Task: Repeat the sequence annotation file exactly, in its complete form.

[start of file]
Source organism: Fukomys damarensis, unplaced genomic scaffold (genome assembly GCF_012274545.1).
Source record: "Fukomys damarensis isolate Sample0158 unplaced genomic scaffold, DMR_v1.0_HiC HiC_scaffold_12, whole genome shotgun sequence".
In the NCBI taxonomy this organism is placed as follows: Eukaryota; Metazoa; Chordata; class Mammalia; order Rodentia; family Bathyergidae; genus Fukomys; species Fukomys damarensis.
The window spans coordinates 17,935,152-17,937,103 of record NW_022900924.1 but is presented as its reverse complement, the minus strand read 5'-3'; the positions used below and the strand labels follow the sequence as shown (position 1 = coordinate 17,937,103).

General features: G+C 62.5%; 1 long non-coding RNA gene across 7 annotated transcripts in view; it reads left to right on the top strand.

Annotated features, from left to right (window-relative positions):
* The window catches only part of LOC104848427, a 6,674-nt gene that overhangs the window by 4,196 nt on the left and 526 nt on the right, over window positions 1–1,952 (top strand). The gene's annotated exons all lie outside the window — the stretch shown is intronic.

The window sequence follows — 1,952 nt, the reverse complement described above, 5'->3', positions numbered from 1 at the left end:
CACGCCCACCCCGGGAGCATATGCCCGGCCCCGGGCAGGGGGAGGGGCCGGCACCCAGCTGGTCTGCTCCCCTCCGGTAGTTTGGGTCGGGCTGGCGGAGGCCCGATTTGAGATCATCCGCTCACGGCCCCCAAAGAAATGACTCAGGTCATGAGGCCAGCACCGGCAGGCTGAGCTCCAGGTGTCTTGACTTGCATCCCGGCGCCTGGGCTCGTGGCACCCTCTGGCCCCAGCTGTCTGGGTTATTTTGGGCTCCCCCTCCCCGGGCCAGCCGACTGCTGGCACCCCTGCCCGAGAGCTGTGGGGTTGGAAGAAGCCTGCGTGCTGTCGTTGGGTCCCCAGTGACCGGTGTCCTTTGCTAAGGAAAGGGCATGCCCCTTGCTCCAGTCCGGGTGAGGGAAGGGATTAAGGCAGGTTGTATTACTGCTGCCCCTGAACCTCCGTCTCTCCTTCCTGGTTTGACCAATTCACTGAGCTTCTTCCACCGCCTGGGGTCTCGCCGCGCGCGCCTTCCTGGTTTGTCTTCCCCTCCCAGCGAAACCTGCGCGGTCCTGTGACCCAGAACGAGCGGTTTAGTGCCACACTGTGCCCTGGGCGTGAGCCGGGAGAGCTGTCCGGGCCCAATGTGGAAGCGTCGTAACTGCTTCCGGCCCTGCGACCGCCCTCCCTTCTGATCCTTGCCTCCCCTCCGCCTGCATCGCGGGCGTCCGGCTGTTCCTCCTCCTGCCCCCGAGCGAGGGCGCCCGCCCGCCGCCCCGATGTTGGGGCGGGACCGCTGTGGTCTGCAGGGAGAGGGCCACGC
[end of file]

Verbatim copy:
Source organism: Fukomys damarensis, unplaced genomic scaffold (genome assembly GCF_012274545.1).
Source record: "Fukomys damarensis isolate Sample0158 unplaced genomic scaffold, DMR_v1.0_HiC HiC_scaffold_12, whole genome shotgun sequence".
In the NCBI taxonomy this organism is placed as follows: Eukaryota; Metazoa; Chordata; class Mammalia; order Rodentia; family Bathyergidae; genus Fukomys; species Fukomys damarensis.
The window spans coordinates 17,935,152-17,937,103 of record NW_022900924.1 but is presented as its reverse complement, the minus strand read 5'-3'; the positions used below and the strand labels follow the sequence as shown (position 1 = coordinate 17,937,103).

General features: G+C 62.5%; 1 long non-coding RNA gene across 7 annotated transcripts in view; it reads left to right on the top strand.

Annotated features, from left to right (window-relative positions):
* The window catches only part of LOC104848427, a 6,674-nt gene that overhangs the window by 4,196 nt on the left and 526 nt on the right, over window positions 1–1,952 (top strand). The gene's annotated exons all lie outside the window — the stretch shown is intronic.

The window sequence follows — 1,952 nt, the reverse complement described above, 5'->3', positions numbered from 1 at the left end:
CACGCCCACCCCGGGAGCATATGCCCGGCCCCGGGCAGGGGGAGGGGCCGGCACCCAGCTGGTCTGCTCCCCTCCGGTAGTTTGGGTCGGGCTGGCGGAGGCCCGATTTGAGATCATCCGCTCACGGCCCCCAAAGAAATGACTCAGGTCATGAGGCCAGCACCGGCAGGCTGAGCTCCAGGTGTCTTGACTTGCATCCCGGCGCCTGGGCTCGTGGCACCCTCTGGCCCCAGCTGTCTGGGTTATTTTGGGCTCCCCCTCCCCGGGCCAGCCGACTGCTGGCACCCCTGCCCGAGAGCTGTGGGGTTGGAAGAAGCCTGCGTGCTGTCGTTGGGTCCCCAGTGACCGGTGTCCTTTGCTAAGGAAAGGGCATGCCCCTTGCTCCAGTCCGGGTGAGGGAAGGGATTAAGGCAGGTTGTATTACTGCTGCCCCTGAACCTCCGTCTCTCCTTCCTGGTTTGACCAATTCACTGAGCTTCTTCCACCGCCTGGGGTCTCGCCGCGCGCGCCTTCCTGGTTTGTCTTCCCCTCCCAGCGAAACCTGCGCGGTCCTGTGACCCAGAACGAGCGGTTTAGTGCCACACTGTGCCCTGGGCGTGAGCCGGGAGAGCTGTCCGGGCCCAATGTGGAAGCGTCGTAACTGCTTCCGGCCCTGCGACCGCCCTCCCTTCTGATCCTTGCCTCCCCTCCGCCTGCATCGCGGGCGTCCGGCTGTTCCTCCTCCTGCCCCCGAGCGAGGGCGCCCGCCCGCCGCCCCGATGTTGGGGCGGGACCGCTGTGGTCTGCAGGGAGAGGGCCACGC